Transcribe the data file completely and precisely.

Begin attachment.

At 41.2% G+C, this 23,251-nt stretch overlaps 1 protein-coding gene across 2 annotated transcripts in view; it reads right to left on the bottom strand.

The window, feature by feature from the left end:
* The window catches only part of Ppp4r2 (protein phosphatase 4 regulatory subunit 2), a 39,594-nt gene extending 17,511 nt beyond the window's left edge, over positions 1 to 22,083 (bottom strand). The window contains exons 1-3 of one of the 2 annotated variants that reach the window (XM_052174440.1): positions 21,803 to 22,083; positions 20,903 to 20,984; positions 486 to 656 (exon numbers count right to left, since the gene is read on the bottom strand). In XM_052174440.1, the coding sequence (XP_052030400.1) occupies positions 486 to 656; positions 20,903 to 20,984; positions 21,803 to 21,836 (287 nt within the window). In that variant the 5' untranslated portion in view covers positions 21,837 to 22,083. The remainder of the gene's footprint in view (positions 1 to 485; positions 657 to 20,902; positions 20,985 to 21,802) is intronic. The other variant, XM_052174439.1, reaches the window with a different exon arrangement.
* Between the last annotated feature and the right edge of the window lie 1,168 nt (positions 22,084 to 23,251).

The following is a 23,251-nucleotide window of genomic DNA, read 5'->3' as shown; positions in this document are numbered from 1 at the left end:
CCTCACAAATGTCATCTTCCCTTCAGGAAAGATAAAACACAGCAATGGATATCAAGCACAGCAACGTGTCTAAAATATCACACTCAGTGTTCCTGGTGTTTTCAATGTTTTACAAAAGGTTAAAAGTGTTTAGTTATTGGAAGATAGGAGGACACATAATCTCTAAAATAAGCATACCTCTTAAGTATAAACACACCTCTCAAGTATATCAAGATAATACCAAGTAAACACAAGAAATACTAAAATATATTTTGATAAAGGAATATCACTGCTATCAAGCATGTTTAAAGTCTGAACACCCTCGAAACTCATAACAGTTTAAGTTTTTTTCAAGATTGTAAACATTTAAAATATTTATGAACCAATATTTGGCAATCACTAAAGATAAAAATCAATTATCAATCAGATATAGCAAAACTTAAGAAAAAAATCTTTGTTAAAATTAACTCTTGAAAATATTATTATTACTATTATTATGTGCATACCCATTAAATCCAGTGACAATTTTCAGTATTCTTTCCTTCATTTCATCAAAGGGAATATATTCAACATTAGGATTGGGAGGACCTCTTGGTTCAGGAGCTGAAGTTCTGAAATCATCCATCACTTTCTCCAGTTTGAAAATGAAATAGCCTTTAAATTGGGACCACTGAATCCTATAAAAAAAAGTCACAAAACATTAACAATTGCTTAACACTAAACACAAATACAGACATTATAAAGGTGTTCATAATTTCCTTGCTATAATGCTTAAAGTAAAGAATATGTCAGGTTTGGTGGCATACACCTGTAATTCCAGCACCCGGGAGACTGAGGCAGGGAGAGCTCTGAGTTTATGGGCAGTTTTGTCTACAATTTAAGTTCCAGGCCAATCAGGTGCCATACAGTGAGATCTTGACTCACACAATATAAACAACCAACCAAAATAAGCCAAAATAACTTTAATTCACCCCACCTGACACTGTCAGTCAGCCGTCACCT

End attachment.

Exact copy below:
At 41.2% G+C, this 23,251-nt stretch overlaps 1 protein-coding gene across 2 annotated transcripts in view; it reads right to left on the bottom strand.

The window, feature by feature from the left end:
* The window catches only part of Ppp4r2 (protein phosphatase 4 regulatory subunit 2), a 39,594-nt gene extending 17,511 nt beyond the window's left edge, over positions 1 to 22,083 (bottom strand). The window contains exons 1-3 of one of the 2 annotated variants that reach the window (XM_052174440.1): positions 21,803 to 22,083; positions 20,903 to 20,984; positions 486 to 656 (exon numbers count right to left, since the gene is read on the bottom strand). In XM_052174440.1, the coding sequence (XP_052030400.1) occupies positions 486 to 656; positions 20,903 to 20,984; positions 21,803 to 21,836 (287 nt within the window). In that variant the 5' untranslated portion in view covers positions 21,837 to 22,083. The remainder of the gene's footprint in view (positions 1 to 485; positions 657 to 20,902; positions 20,985 to 21,802) is intronic. The other variant, XM_052174439.1, reaches the window with a different exon arrangement.
* Between the last annotated feature and the right edge of the window lie 1,168 nt (positions 22,084 to 23,251).

The following is a 23,251-nucleotide window of genomic DNA, read 5'->3' as shown; positions in this document are numbered from 1 at the left end:
CCTCACAAATGTCATCTTCCCTTCAGGAAAGATAAAACACAGCAATGGATATCAAGCACAGCAACGTGTCTAAAATATCACACTCAGTGTTCCTGGTGTTTTCAATGTTTTACAAAAGGTTAAAAGTGTTTAGTTATTGGAAGATAGGAGGACACATAATCTCTAAAATAAGCATACCTCTTAAGTATAAACACACCTCTCAAGTATATCAAGATAATACCAAGTAAACACAAGAAATACTAAAATATATTTTGATAAAGGAATATCACTGCTATCAAGCATGTTTAAAGTCTGAACACCCTCGAAACTCATAACAGTTTAAGTTTTTTTCAAGATTGTAAACATTTAAAATATTTATGAACCAATATTTGGCAATCACTAAAGATAAAAATCAATTATCAATCAGATATAGCAAAACTTAAGAAAAAAATCTTTGTTAAAATTAACTCTTGAAAATATTATTATTACTATTATTATGTGCATACCCATTAAATCCAGTGACAATTTTCAGTATTCTTTCCTTCATTTCATCAAAGGGAATATATTCAACATTAGGATTGGGAGGACCTCTTGGTTCAGGAGCTGAAGTTCTGAAATCATCCATCACTTTCTCCAGTTTGAAAATGAAATAGCCTTTAAATTGGGACCACTGAATCCTATAAAAAAAAGTCACAAAACATTAACAATTGCTTAACACTAAACACAAATACAGACATTATAAAGGTGTTCATAATTTCCTTGCTATAATGCTTAAAGTAAAGAATATGTCAGGTTTGGTGGCATACACCTGTAATTCCAGCACCCGGGAGACTGAGGCAGGGAGAGCTCTGAGTTTATGGGCAGTTTTGTCTACAATTTAAGTTCCAGGCCAATCAGGTGCCATACAGTGAGATCTTGACTCACACAATATAAACAACCAACCAAAATAAGCCAAAATAACTTTAATTCACCCCACCTGACACTGTCAGTCAGCCGTCACCT